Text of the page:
When you look at most designers’ portfolios, you usually see beautiful, polished work — finished products with plenty of spit and shine.

Those examples are great for showing off your talents and the culmination of your hard work, but the final product is only a small percentage of your total effort. It just represents your last decisions that made the cut.

In reality, most projects are ugly and messy. There are piles of half-baked explorations and heated arguments left behind the scenes. That’s why the shipped version of a design can seem obvious in retrospect — you threw out all the confusing stuff along the way!

Most of this dirty work ends up in the trash or unseen, and that’s too bad. We should all show our dirty work more often, because it’s documentation of the real work. It explains your thought process and gives critical backstory to the final version. (By the way: having that backstory also makes it easier for employers to hire you. Sometimes it’s much more valuable than the end result.)

We’ve been doing this for years in our Design Decisions posts. In that spirit, here’s a bit of our recent Basecamp dirt. This is what it’s really like to make the doughnuts!

Example 1: Should we show a button or not?

Sometimes small things are unexpectedly controversial. When we worked on Archiving Discussions, we had a running debate about whether we should expose the [Archive] button on discussions all the time, or keep it hidden away in a “bulk archiving” mode.

Archiving is an occasional use feature, so we were concerned about making it too prominent. For a while, we even planned to hide the button behind a keyboard shortcut and make it a secret power user thing.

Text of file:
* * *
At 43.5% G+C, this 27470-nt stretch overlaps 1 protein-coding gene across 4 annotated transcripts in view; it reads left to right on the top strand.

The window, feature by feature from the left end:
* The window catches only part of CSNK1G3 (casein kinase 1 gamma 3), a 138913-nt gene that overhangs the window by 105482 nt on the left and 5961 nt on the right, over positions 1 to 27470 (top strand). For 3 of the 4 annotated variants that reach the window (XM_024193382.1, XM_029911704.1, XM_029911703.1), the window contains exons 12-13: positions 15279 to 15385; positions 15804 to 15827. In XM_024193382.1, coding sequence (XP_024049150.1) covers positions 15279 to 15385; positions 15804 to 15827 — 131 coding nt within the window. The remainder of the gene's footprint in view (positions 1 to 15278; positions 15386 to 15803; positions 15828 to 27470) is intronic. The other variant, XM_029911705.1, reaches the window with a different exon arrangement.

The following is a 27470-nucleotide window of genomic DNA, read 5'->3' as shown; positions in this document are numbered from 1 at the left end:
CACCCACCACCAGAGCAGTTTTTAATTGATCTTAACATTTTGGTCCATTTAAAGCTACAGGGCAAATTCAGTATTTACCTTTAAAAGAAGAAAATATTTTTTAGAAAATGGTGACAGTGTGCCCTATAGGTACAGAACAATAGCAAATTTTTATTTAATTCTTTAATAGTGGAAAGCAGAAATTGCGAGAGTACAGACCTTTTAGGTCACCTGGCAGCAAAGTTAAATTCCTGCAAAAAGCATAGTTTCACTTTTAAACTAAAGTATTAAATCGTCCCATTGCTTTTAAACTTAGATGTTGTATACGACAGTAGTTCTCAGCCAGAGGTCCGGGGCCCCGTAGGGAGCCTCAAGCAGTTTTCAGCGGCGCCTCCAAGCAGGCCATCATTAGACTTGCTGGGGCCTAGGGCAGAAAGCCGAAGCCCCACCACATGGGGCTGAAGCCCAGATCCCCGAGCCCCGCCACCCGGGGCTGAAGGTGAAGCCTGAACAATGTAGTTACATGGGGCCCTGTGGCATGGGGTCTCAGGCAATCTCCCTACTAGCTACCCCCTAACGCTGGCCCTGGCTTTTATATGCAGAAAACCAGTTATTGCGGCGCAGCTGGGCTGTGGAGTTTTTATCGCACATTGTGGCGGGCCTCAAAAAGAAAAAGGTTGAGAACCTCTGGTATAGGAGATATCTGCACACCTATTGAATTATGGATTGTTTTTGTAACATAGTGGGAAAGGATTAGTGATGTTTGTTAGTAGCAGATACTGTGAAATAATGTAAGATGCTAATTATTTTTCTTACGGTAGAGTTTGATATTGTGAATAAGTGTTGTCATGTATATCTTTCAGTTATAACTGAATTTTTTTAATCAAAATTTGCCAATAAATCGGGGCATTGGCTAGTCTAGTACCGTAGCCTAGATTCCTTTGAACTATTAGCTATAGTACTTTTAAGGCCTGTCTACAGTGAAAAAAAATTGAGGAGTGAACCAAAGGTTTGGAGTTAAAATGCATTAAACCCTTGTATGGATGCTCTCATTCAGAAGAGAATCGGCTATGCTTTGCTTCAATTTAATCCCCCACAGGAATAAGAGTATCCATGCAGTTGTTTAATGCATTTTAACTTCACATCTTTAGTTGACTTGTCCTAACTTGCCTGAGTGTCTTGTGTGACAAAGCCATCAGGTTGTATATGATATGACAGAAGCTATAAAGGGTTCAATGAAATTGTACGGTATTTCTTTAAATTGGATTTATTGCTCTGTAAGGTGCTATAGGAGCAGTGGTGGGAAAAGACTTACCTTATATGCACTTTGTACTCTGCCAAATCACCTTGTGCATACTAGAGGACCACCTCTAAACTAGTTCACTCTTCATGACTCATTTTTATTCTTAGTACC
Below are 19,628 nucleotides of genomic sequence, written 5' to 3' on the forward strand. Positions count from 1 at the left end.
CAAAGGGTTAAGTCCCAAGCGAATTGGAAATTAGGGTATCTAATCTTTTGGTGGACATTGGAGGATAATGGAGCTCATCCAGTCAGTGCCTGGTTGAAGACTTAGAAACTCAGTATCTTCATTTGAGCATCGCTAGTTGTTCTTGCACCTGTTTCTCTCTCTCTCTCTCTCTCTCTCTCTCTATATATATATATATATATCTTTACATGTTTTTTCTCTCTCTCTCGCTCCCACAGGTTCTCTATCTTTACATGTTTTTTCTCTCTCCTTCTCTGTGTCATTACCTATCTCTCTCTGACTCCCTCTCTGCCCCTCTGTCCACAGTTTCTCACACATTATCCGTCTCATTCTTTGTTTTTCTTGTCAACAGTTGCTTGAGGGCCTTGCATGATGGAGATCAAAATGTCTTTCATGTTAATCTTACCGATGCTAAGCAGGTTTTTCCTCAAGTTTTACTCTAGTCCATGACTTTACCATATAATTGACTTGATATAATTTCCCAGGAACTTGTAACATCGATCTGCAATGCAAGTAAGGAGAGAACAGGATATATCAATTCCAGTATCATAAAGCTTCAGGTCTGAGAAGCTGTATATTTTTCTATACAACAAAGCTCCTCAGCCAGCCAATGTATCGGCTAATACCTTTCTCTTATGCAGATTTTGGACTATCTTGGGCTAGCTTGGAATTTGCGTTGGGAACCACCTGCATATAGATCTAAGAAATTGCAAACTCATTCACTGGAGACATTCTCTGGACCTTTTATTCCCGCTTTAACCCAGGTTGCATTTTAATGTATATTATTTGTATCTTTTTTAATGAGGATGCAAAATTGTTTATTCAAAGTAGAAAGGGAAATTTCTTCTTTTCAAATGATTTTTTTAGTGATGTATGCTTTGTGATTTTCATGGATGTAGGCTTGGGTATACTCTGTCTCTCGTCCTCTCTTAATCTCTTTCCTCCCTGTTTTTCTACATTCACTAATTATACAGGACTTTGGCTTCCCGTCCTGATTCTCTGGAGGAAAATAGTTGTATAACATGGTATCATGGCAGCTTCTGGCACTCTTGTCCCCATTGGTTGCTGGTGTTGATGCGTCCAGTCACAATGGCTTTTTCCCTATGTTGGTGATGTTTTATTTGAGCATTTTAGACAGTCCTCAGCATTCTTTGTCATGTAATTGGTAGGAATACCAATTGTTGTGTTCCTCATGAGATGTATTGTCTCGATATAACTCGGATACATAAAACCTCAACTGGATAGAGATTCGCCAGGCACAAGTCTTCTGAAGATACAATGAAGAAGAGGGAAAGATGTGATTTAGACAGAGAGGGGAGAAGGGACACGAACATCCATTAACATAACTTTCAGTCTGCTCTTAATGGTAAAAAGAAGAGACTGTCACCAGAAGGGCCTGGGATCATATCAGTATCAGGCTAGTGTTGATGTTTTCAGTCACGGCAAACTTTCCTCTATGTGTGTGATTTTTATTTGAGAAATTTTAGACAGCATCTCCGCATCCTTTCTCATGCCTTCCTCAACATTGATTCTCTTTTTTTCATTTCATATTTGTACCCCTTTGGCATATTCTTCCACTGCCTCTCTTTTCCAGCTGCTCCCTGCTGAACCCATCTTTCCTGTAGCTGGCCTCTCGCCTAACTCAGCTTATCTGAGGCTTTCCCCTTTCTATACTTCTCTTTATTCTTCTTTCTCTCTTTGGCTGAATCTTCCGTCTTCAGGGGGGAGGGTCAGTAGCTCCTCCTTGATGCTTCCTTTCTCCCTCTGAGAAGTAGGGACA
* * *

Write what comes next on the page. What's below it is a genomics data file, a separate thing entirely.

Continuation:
Finally, we all agreed that there was no harm in showing the button. It didn’t get in the way or make the Discussions page noisy — it made it useful.

Example 2: Writing a single link

There wasn’t much design work needed for multiple-file downloads, yet we fiddled with this link text profusely. We even changed it in production after we shipped the feature.

Example 3: Fixing an edge case

Working on a big product like Basecamp means there’s an edge case practically everywhere you look. When we added moving a single to-do, we had to accommodate what happens if there are no destinations to move to. Most people won’t ever encounter this state, but it has to exist for those who do.

Example 4: How should we show attachments?

One of the bigger challenges with attaching files to to-dos was deciding whether we should show each file’s thumbnail next to the to-do itself. To-dos already have a lot of UI chrome, so we wanted to tread lightly. We tried big thumbnails and tiny ones.

After several debates, we decided that big thumbnails were too intrusive, and small ones were too tiny to be useful. So we axed them and opted to show a paperclip icon instead.

Example 5: Basic grammar

There’s often a conflict between proper English and what wording can be programmed to fit a variety of conditions in software. This is why you see computers making silly mistakes like 1 to-dos added successfully. Carefully working around these situations is almost an art in itself. There’s always a push and pull between what you want to say, and what you can reasonably do without excessive conditional code.

During design for making templates from existing projects we included an option to remove to-do assignments in bulk. We had to try several times to find a version that was clear enough and didn’t violate basic English grammar in some way.

So there you have it — those are just a few of our recent examples! What stuff have you made recently that’s itching to see the light of day?